Minyan Mailbag - Gift Card Responses
Note: Our goal in Minyanville is to remove intimidation from the financial markets and encourage an interactive dialogue among the Minyanship. We share this next discussion with that very intent.
Gift Cards seem to be a hot topic out there these days. My earlier piece generated some great emails, posted below in order to advance the ball towards getting collective arms around the story:
From wise Minyan Rob Fraim:
Excellent thoughts in the column you wrote regarding the use of, and accounting for, gift cards. This is something I have been thinking about of late, and was just in the process of trying to get my mind wrapped around the "Which is better - sales now at higher margins or unredeemed gift cards?" question when your piece hit Minyanville.
And while the question to some degree remains unresolved -- given the lack of clarity by the retailers on how they are going to account for unredeemed cards, exactly what percentage pile up and gather dust, etc. -- you did a fine job in delineating the issues and bringing to the fore the significance of this matter.
I believe that the issue is going to become all the more important as time goes along since:
a) The retailers themselves are actively promoting the use of gift cards. Did you see the ads suggesting the "Why Shop? Just buy a gift card" approach. The fact that they are no longer simply passively offering them as a service, but instead are soliciting the sale of the cards makes it incumbent upon them to offer more complete disclosure as to accounting issues and such.
b) As part of the eat-take-out-buy-it-pre-packaged-we're-so-busy-whatever-will- save-me-some- time mindset that pervades our society, I would expect the use of gift cards - which are by definition a fast and non-taxing approach to gift-giving (although not too awfully sentimental and teardrop-inducing) - to continue rising. So not only the Christmas/Hanukkah season, but likely other gift occasions will also see a rising use of gift cards.
c) The use of gift cards is not confined to the bricks-and-mortar guys. You can also buy cards for eBay (EBAY), Amazon (AMZN), et al. Three of the most common things we heard about this retail's season were: Last minute shopping to get deals, the increased use of gift cards, and the relatively brisk business being done by online sellers of goods. While we all remember the laughable projections that were once made about the sales that were going to occur on the internet, there is no mistaking the fact that legitimate online commerce is real - and will become an even more important part of retail sales as time goes along. The convergence of increased gift card use and growing online retail commerce bodes for a looming big issue regarding gift card practices and accounting.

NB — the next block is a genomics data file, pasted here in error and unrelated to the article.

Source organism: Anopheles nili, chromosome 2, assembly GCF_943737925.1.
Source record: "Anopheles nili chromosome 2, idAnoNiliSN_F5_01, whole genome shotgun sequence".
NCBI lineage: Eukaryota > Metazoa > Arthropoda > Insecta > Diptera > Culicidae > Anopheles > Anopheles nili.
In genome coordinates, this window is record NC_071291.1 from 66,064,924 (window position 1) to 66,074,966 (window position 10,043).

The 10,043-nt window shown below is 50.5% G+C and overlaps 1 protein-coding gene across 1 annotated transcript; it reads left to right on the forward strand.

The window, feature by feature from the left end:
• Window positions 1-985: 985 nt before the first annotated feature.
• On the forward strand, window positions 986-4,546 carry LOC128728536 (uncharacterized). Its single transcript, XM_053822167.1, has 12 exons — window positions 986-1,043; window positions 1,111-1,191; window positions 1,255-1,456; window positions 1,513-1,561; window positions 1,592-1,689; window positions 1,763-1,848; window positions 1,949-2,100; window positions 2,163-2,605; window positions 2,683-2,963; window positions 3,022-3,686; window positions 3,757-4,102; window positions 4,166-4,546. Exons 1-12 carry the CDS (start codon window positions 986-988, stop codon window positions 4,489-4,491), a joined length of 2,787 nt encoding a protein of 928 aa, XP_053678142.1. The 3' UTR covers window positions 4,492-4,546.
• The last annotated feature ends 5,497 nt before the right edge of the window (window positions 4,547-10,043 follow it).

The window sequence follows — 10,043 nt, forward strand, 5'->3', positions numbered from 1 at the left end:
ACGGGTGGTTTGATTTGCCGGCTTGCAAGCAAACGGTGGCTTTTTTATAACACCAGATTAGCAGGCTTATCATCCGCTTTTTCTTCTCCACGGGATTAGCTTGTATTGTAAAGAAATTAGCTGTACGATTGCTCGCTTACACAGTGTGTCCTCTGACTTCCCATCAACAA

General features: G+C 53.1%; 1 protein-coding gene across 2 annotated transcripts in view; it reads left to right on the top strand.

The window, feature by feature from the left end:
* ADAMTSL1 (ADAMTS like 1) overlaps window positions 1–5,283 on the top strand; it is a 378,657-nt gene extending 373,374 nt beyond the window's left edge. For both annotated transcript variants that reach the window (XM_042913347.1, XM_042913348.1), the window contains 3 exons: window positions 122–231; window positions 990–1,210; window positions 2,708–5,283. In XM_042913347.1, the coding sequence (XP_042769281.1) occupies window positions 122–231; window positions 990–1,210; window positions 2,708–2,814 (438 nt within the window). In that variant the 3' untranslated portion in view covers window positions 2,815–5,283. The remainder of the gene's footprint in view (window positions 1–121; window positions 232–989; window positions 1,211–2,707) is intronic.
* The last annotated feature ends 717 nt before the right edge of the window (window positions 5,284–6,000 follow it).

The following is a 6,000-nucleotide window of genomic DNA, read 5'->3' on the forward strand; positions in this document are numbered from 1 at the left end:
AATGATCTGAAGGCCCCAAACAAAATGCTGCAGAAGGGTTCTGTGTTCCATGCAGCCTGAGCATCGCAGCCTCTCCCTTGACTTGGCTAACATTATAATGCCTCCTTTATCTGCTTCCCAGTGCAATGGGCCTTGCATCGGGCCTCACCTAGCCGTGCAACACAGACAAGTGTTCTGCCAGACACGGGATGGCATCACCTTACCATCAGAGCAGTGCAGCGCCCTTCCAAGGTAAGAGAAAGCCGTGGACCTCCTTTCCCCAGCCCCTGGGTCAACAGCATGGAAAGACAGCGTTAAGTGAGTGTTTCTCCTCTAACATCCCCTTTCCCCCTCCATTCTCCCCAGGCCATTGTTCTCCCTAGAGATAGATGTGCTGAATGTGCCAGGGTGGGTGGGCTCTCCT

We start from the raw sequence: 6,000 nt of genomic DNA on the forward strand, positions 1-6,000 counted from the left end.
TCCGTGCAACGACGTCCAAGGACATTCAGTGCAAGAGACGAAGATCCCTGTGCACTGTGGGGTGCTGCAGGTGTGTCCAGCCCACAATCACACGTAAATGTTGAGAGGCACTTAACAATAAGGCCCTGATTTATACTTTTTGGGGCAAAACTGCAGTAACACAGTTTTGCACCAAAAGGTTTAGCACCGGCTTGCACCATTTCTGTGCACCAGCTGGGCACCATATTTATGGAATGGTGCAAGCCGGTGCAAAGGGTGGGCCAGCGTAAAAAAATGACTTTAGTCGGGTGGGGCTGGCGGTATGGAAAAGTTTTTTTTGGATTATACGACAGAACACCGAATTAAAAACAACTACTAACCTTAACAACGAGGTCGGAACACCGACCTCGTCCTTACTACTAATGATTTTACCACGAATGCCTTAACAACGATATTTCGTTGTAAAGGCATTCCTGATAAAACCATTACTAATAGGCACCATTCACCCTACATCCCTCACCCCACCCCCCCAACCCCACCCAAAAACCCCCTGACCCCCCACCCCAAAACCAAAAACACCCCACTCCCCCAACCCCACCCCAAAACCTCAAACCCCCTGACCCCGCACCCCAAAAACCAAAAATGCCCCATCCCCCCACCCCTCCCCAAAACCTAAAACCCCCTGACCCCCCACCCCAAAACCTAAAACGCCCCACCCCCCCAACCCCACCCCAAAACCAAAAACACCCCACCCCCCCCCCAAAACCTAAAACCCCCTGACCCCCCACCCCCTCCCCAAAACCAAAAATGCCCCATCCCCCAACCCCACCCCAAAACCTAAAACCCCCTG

The use of gift cards is no longer incidental in nature. It is becoming a fundamental and elemental part of retailers' business practice. If they don't want to provide direction and guidance as to gift card practices and accounting it suggests that they either don't know what they're doing, or that they don't want us to know. Neither alternative is particularly reassuring.
(Note: If you'd like to get Rob's thoughts as well as daily observations from Indispensable Jeff Saut, Minyans are welcomed to email Rob here (firstname.lastname@example.org) and ask to get on Rob's email list... you'll be in good company there!)
From Minyan Rick March:
Since I have marketed Gift Cards as an addition of my near dead phone card business, I can say this: When the card is sold, the system (card issuer) immediately credits the merchant's account for the face value of the card less a transaction fee. Unless there is a specific product SKU for the card (there wasn't when I sold them to Elizabeth Arden 3 years ago) the sale shows up as an increase in CASH on the balance sheet.
Watch for inordinate increases in CASH positions of retailers, because that's where the sales of gift cards have shown up before.
Redemption rates are anywhere from 85 to 95 percent. That's some big coin that the retailers pocket. Most states escheat laws do not cover this "breakage" (industry term) and it is why retailers are loving the gift card so much.
All the best,
Finally, from Minyan Jim:
Nice work on the gift cards.
From what I see, gift cards also have another negative for retailers. Rather than purely being an incremental sale as a Christmas gift, people use them to buy their daily essentials such as groceries, clothing, etc. that they would have purchased anyway.
Many people I know received gift cards for restaurants that they like to patronize. They would likely go to the restaurant regardless. Rather than pay with cash or a credit card, they will pay with the gift card.
My point is that the explosion of gift cards may be just another way of giving someone cash for Christmas. To the extent that a gift card is used at Wal-Mart (WMT) to purchase milk, I don't think that is an incremental sale to Wal Mart. It's merely a payment method.
I think we will see retailers with weaker than expected numbers try to confuse the market by calculating a pro forma same store sales number after including gift card sales. It will be interesting if the market buys into this con job.
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